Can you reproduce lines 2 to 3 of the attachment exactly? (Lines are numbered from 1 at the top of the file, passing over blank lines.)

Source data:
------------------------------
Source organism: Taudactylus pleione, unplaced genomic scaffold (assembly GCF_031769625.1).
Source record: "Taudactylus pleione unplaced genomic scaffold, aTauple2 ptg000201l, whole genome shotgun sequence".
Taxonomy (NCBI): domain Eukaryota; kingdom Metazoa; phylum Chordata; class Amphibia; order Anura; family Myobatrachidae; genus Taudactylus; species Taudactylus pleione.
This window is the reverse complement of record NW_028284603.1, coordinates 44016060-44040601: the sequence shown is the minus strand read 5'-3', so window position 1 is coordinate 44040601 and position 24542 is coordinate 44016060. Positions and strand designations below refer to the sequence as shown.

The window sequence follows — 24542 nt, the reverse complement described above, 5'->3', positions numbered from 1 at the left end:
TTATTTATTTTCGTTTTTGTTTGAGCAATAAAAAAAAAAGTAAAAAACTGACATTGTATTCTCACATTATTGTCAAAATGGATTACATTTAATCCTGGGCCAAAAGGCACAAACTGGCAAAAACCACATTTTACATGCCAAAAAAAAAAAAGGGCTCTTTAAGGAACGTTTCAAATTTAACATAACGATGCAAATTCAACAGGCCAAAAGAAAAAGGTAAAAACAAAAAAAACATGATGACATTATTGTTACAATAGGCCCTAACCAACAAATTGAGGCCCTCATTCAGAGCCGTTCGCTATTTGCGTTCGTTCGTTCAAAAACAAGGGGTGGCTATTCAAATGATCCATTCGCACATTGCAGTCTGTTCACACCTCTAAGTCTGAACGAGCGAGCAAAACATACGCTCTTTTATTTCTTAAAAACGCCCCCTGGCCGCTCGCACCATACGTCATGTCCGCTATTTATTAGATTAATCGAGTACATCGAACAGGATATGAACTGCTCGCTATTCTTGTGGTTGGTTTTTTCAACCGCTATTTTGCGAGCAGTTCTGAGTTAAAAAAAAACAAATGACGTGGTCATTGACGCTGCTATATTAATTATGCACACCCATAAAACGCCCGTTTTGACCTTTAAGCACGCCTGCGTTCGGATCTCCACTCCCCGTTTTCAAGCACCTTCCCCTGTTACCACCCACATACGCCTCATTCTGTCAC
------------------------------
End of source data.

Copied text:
Source record: "Taudactylus pleione unplaced genomic scaffold, aTauple2 ptg000201l, whole genome shotgun sequence".
Taxonomy (NCBI): domain Eukaryota; kingdom Metazoa; phylum Chordata; class Amphibia; order Anura; family Myobatrachidae; genus Taudactylus; species Taudactylus pleione.